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The East African : Nov 10th 2014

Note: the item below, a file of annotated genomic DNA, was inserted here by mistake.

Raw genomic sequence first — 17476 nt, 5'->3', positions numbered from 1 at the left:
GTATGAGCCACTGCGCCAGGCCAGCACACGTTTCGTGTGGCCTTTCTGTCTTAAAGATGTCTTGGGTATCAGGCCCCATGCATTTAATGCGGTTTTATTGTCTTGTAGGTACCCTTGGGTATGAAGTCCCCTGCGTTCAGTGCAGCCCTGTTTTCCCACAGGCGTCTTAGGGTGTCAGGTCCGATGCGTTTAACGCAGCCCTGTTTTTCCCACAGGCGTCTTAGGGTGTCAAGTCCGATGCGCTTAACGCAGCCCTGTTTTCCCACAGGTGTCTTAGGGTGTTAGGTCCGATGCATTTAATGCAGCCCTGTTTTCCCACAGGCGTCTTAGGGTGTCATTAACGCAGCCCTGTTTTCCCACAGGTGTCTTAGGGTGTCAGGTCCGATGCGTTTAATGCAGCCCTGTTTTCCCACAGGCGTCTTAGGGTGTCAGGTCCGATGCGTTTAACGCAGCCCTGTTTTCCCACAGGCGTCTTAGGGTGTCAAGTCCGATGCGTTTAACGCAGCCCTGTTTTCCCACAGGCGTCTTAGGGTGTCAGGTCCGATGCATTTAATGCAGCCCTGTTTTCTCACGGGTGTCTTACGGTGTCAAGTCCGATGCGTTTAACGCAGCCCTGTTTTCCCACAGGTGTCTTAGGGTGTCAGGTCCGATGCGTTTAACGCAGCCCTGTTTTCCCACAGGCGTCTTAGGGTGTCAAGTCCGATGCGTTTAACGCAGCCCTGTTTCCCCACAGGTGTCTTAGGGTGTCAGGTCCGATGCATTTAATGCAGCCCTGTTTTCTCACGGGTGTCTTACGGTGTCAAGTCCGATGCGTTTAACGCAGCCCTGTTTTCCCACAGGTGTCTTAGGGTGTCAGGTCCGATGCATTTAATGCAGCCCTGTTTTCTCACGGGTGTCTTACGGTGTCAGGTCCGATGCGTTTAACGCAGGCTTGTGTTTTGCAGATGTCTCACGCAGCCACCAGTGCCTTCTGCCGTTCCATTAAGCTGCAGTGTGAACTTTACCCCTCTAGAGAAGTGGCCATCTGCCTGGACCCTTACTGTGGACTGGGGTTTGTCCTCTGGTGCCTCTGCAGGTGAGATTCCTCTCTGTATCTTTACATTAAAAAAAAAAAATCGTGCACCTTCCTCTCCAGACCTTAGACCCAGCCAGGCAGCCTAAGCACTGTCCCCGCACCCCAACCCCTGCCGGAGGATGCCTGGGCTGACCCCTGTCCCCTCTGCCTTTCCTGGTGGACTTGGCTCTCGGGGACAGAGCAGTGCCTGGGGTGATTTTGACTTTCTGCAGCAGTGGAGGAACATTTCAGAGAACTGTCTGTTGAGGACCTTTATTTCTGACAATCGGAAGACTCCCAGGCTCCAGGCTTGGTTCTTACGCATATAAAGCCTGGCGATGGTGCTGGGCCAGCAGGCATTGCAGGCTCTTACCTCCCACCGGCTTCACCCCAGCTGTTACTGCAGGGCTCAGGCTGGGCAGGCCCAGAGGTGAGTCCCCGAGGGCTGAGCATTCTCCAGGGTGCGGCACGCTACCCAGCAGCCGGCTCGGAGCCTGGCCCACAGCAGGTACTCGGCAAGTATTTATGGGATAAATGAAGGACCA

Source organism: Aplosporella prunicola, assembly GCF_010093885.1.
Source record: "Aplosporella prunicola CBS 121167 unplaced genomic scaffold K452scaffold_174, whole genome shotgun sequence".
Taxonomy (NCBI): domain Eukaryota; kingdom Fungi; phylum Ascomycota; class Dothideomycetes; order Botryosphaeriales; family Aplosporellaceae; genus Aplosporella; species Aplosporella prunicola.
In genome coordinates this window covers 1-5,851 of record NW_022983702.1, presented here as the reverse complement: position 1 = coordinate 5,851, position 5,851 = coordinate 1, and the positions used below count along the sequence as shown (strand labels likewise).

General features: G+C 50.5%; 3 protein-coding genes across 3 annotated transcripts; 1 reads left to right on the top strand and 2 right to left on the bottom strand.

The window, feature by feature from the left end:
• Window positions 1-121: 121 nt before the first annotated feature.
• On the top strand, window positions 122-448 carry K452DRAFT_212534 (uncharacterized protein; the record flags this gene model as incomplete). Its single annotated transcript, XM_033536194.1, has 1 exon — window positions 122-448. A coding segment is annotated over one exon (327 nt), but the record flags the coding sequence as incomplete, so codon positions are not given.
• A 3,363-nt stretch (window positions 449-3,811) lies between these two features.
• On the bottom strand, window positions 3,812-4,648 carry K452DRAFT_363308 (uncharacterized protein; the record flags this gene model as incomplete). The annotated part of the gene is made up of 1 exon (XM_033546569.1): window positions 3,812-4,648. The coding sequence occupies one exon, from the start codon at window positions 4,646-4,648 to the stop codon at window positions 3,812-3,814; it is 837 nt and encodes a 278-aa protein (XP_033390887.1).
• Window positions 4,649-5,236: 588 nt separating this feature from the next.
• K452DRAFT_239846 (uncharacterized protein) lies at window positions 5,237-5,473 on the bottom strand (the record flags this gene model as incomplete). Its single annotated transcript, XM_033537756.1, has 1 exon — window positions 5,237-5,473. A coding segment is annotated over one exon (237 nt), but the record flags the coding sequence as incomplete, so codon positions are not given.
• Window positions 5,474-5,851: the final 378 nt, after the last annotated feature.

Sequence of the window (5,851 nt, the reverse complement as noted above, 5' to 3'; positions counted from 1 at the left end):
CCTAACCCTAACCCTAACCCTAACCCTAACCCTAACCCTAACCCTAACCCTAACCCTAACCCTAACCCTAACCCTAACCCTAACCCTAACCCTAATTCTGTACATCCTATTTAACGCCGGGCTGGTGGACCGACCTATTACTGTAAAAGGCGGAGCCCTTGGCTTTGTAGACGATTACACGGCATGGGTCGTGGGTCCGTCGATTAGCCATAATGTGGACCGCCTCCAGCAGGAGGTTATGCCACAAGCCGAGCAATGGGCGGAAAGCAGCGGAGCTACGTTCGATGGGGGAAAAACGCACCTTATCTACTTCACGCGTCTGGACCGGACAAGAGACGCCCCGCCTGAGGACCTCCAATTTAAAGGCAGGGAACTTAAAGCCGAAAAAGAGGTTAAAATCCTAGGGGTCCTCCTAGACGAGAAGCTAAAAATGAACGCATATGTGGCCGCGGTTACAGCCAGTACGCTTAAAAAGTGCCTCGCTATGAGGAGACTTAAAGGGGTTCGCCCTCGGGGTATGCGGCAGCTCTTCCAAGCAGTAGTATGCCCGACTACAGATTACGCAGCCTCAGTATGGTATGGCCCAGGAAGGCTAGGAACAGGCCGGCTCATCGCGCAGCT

8 CHANGING RULES OF ENGAGEMENT ICC asks Kenya to give details of amendments to Rome Statute Nai≥obi had in Ma≥ch submitted five p≥oposals to change ≥ules By FRED OLUOCH Special Correspondent T he International Criminal Court Working Group on Amendments has asked Kenya to give details and clarity on its proposed amendments to the Rome Statute ahead of the Assembly of State Parties meeting next month. Kenya has presented a pro- posal seeking four amendments to the Rome Statute, some of which were effected by the ICC chamber last year when it made the decision that allowed President Uhuru Kenyatta and Deputy President William Ruto not to attend all sessions except for specific sittings. The Kenyan mission to the United Nations promised during the Working Group on Amendments at the United Nations Headquarters in New York on Wednesday, that Kenya was to provide details on Friday. The ASP is scheduled to meet from December 8 to 17 at The Hague to consider various amendments from state parties. Already, the WGA held in- formal consultations with ASP and the civil society on Wednesday where they looked at proposals to improve the functioning of the ICC. Kenya had in March 14 submitted five proposals for amendments to the Rome Statute for consideration by the WGA. Those conversant with the procedure told The EastAfrican that Kenya may be forced to amend some of its proposals, delete some or even add new ones. The meeting that was chaired by Switzerland ambassador Paul Seger, agreed to focus on proposals to improve the functioning of the Court, in relation to amendment proposals to the Rules of Procedure and Evidence and to discuss the amendment proposals contained in the report of the ICC Study Group on Governance (SGG). The Netherlands representa- We will look at all these proposals on their merits, make sure they are compatible with the statute .” Marcel van den Boogaard, The Netherlands representative The EastAfrican NEWS NOVEMBER 8-14,2014 Nku≥unziza, Zuma in defence and t≥ade deal By HAVYARIMANA MOSES Special Correspondent BURUNDIAN PRESIDENT Pierre Nkurunziza recently toured South Africa, ending his two-day visit with a bilateral agreement on co-operation in defence, health, education and minerals with Pretoria. The two countries agreed to form a joint commission for Co-operation, which will also see co-collaboration in culture and sports. “It is proper that we co-operate in sharing history through culture, sports and literature,” said South Africa’s President Jacob Zuma. In 2012, President Zuma made President Uhuru Kenyatta (right) appeared before ICC on October 8, 2014. Picture: File a three-day state visit to Burundi to strengthen the relationship between the two countries. Business leaders in his entourage met their Burundian counterparts and discussed investment and employment opportunities in Burundi. Burundi and South Africa then tive Marcel van den Boogaard, argued that his country supports every proposal to make the proceedings effective. “We will look at all these proposals on their merits, make sure they are compatible with the statute and do not harm the rights of the accused. We see sufficient safeguards in these proposals,” he said. Kenya’s five proposals for amendment included Article 63, which deals with trial in the presence of the accused. Kenya proposes that an ac- cused may be excused from continuous presence in the court after the chamber satisfies itself that exceptional circumstances exist. Secondly, Kenya wants amendments to Article 27 so that serving Heads of State, their deputies and anybody acting or is entitled to act as as a head of state may be exempted from prosecution during their term of office. Such an exemption may be renewed by the Court under the same conditions. Thirdly, Kenya wants amendments to Article 70 which creates offences of interference with the court’s processes such as intimidation of witnesses, bribery or attempts at bribing officials of the court or giving of false testimony in court. Kenya’s position is that this PRESIDENT KENYATTA’S CASE ICC in September summoned President Kenyatta to appear before it on October 8, 2014, despite the African Union’s declaration that a serving head of state shpuld not appera before the court. The prosecution filed a notice, requesting the Trial Chamber to further adjourn the trial of President Kenyatta until the government of Kenya executes in Article assumes that offences against administration of justice during the trials can be committed only against the court, but Kenya wants to also include offences by the court officials. “The Court shall have jurisdic- tion over the following offences against its administration of justice when committed intentionally by any person,” the proposal reads. The fourth proposal covers Article 112 to allow the Independent Oversight Mechanism (IOM) to be empowered to carry out inspection, evaluation and investigations of all the organs of the court. The office of the prosecutor has historically opposed the scope of authority of the IOM. Under Article 42 (1) and (2) the prosecutor has authority to act independently as a separate organ of the Court with full the prosecution’s request for records. President Kenyatta is charged, as an indirect co-perpetrator, with five counts of crimes against humanity consisting of murder, deportation or forcible transfer, rape, persecution and other inhumane acts allegedly committed during the post-election violence in Kenya in 2007-2008. full authority over the management and administration of the office. Kenya contends that there is a conflict of mandate between the OTP and the IOM. The final proposal is the is- sue of complementarity in which the Rome Statute emphasises that the ICC shall be complementary to national criminal jurisdictions. Kenya proposes an amendment to the provision to allow recognition of regional judicial mechanisms. “Emphasising that the Inter- national Criminal Court established under this Statute shall be complementary to national and regional criminal jurisdictions.” At the last Assembly of Parties meeting, Kenya complained that on several occasions it has not been accorded the co-operation expected from the court. President Nkurunziza. Picture: File signed an agreement to form structured co-operation in agriculture, sports and recreation, and defence. President Zuma pledged to co-operate with Bujumbura on the poverty alleviation programmes. In the latest agreement, em- phasis has been put on trade and investment to fight poverty. “We urge the South African business people to come and invest in Burundi, because it is now peaceful, stable and has untapped opportunities,” said President Nkurunziza. According to the World Bank’s Doing Business report of 2014, Burundi gained 17 places to 140 position in the ease of the doing business ranking. South Africa, the continent’s second biggest economy with a GDP of $350.6 billion, played a key role in quelling war in Burundi through negotiations and peacekeeping missions ahead of the Arusha Agreement.